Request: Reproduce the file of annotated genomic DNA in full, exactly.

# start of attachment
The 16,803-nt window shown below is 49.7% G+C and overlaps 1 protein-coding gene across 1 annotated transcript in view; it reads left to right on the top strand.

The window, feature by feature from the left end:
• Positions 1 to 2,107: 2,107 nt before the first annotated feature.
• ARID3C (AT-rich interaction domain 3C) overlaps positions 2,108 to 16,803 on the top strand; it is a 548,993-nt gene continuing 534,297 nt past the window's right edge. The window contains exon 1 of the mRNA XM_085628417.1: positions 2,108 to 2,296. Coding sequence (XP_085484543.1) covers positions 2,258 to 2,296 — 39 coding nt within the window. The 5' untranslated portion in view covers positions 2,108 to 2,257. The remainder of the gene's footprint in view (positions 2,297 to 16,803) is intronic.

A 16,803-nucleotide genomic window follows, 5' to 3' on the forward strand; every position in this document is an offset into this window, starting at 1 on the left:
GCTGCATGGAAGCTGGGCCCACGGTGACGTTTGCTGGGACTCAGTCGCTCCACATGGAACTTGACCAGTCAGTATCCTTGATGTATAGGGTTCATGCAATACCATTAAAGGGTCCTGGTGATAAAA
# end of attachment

The 16,803-nt window shown below is 49.7% G+C and overlaps 1 protein-coding gene across 1 annotated transcript in view; it reads left to right on the top strand.

The window, feature by feature from the left end:
• Positions 1 to 2,107: 2,107 nt before the first annotated feature.
• ARID3C (AT-rich interaction domain 3C) overlaps positions 2,108 to 16,803 on the top strand; it is a 548,993-nt gene continuing 534,297 nt past the window's right edge. The window contains exon 1 of the mRNA XM_085628417.1: positions 2,108 to 2,296. Coding sequence (XP_085484543.1) covers positions 2,258 to 2,296 — 39 coding nt within the window. The 5' untranslated portion in view covers positions 2,108 to 2,257. The remainder of the gene's footprint in view (positions 2,297 to 16,803) is intronic.

A 16,803-nucleotide genomic window follows, 5' to 3' on the forward strand; every position in this document is an offset into this window, starting at 1 on the left:
GCTGCATGGAAGCTGGGCCCACGGTGACGTTTGCTGGGACTCAGTCGCTCCACATGGAACTTGACCAGTCAGTATCCTTGATGTATAGGGTTCATGCAATACCATTAAAGGGTCCTGGTGATAAAA